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Bicycling Magazine Logo

Get fast now

All you need is a watch, a little patience and just two days a week.

By Selene Yeager
Bicycling Magazine

In a study of 38 highly trained cyclists and triathletes, researchers in Australia found that interval training done twice a week for a month improved the racers' 40k time-trial performances by 5 percent and boosted their peak power output by 3 percent.

But most amateur cyclists assume intervals are too complicated, says Jeb Stewart, owner of Endurofit coaching. "They're not sure what they should be doing when and feel like they need all this equipment, so they don't bother," he says. In fact, a cyclist can benefit from interval training that consists of simple efforts that require nothing more than a watch.

To start: If it's still cold where you live, follow plan A to build your VO2 max; if it's warm, skip to plan B to top off your fitness. Do one workout per week when racing, two when not racing. Rest one or two days between workouts, and always warm up first.

PLAN A

Boost your VO2 by working in a zone that's harder than time-trial pace but not as hard as you can go--about a nine on a one-to-10 scale, or an effort you can sustain for 2 1/2 to five minutes.

Pick Up the Slack In a small group, work hard in a paceline, with each rider taking all-out pulls for 30 to 60 seconds before dropping back. Continue the paceline for six minutes. Then recover for six minutes and regroup, if necessary. Repeat four to six times.

Climb and Climb Again Find a hill that takes you three to five minutes to climb. Ride up as hard as you can while maintaining a consistent pace. Roll down. Repeat three to six times.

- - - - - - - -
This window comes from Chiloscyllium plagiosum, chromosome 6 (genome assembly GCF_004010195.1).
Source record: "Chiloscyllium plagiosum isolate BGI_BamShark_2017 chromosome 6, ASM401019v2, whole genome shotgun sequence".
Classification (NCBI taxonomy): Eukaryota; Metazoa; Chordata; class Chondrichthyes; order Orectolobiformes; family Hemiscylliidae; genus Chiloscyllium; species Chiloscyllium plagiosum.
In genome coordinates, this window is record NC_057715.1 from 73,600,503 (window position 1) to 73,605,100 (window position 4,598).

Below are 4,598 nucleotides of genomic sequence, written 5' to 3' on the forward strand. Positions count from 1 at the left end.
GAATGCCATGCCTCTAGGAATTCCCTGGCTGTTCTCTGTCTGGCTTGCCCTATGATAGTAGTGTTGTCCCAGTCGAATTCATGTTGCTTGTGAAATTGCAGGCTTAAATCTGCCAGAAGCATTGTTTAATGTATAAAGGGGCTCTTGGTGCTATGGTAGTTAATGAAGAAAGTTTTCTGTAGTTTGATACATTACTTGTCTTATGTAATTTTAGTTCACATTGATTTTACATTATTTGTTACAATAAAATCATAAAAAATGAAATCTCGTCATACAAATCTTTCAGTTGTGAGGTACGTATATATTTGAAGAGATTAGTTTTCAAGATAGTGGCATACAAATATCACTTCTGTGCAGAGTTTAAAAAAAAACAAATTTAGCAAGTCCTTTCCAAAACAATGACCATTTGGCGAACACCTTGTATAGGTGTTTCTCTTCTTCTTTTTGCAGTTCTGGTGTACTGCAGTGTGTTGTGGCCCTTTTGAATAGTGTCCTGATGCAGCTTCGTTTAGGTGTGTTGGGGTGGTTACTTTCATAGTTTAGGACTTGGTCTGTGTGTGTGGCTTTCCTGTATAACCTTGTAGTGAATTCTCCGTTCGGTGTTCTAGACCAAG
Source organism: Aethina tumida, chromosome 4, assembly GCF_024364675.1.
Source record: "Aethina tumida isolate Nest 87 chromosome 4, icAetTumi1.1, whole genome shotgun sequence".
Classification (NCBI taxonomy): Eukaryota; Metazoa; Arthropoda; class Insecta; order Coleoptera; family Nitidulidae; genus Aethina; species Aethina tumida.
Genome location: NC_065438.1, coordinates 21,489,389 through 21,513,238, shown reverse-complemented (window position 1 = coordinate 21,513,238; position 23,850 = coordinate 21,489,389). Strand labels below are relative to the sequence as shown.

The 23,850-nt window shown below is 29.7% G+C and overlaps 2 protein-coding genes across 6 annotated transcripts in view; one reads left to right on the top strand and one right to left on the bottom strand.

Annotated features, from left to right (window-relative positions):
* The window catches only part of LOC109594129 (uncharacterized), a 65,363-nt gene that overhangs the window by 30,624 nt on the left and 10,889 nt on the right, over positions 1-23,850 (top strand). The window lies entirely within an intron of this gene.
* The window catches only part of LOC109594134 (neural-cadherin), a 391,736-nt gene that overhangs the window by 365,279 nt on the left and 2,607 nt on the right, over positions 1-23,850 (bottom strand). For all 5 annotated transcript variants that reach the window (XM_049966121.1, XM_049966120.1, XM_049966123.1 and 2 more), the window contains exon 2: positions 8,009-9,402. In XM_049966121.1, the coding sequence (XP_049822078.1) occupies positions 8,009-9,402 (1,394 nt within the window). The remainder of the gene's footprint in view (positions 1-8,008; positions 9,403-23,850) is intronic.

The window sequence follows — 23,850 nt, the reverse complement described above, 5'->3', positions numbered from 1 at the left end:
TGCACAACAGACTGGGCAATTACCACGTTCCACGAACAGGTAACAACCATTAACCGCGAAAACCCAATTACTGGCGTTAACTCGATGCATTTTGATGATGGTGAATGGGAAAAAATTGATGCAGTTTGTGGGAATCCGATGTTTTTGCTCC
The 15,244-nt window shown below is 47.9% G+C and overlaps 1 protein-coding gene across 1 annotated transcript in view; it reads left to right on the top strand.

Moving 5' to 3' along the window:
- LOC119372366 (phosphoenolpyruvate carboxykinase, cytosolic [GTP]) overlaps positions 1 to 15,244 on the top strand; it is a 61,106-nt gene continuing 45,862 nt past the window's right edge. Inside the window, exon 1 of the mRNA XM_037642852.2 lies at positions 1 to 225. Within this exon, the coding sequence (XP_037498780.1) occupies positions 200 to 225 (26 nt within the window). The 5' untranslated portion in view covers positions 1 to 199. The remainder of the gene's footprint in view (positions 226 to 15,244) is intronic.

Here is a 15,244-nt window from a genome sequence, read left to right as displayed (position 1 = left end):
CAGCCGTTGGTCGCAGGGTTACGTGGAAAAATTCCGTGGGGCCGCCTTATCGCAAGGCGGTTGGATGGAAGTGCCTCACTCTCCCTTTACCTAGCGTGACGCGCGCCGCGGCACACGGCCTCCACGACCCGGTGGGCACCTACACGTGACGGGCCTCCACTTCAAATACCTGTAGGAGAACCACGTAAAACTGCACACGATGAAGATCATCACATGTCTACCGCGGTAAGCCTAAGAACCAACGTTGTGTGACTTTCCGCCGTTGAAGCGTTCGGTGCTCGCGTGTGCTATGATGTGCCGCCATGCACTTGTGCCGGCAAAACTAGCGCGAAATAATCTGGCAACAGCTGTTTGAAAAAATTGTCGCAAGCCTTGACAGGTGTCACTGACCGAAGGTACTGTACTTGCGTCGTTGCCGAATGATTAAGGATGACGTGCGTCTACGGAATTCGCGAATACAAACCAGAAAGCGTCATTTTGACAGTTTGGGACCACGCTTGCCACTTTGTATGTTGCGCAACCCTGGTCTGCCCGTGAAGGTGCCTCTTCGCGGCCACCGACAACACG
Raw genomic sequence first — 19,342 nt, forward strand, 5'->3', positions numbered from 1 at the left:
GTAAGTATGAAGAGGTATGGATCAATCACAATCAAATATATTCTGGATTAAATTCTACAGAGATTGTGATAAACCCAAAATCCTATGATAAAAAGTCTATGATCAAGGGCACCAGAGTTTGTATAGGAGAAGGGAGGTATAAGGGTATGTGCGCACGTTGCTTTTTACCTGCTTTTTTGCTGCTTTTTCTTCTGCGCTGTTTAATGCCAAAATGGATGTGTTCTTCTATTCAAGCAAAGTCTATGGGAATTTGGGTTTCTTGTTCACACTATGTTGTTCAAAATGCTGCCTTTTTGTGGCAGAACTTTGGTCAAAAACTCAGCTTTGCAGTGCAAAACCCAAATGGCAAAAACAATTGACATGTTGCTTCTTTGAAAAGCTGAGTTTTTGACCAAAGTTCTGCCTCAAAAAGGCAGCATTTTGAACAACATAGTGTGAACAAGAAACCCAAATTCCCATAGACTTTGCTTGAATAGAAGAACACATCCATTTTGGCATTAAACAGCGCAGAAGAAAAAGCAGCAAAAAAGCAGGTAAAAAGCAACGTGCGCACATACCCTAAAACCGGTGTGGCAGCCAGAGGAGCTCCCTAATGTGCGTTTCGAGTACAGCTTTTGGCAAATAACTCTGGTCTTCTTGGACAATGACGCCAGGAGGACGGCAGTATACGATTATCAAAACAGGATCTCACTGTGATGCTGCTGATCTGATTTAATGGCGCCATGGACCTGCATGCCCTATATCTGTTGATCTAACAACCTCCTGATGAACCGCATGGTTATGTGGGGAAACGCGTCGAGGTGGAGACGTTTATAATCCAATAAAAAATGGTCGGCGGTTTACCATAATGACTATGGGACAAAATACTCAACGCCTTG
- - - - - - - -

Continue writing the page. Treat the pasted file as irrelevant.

Simulate a solo attack Stand and sprint for 10 to 15 seconds, sit and hammer for 2 1/2 minutes, then finish with another 10- to 15-second sprint. Recover for five minutes. Repeat four to six times.

PLAN B

Tune up your top end with race-specific intervals and speed work. These should be done at near-maximum to maximum effort.

Set Your Sites On a flat-to-rolling road, choose an object, like a mailbox, 50 meters out. Jump out of the saddle to sprint, then sit and hammer to the marker. Recover three minutes and repeat twice. Do the same sprint/recovery sequence with an object 100 meters out, and again with one 200 meters out. Use your small chainring for the 50s; shift to the big ring for the 100s and 200s.

Go Till You (Almost) Blow On a flat-to-rolling road, ride as hard as you can for 30 seconds and recover one minute. Do five sets. Recover five minutes and do another five sets. When these feel easier, increase to one-minute efforts, doing two sets of five, with two minutes rest between sprints. Then try two sets of 10.

Climb Three Ways Find these three grades of hills: short and steep, moderate pitch and length, and long and mellow. On interval day, choose one. Sprint from the bottom to 50 meters past the top. Rest three minutes, including the time it takes you to roll back down. Repeat two more times. Next time, choose a different hill type and do the same reps with the same rest.

Selene Yeager, a USA Cycling certified coach and author of Every Woman's Guide to Cycling.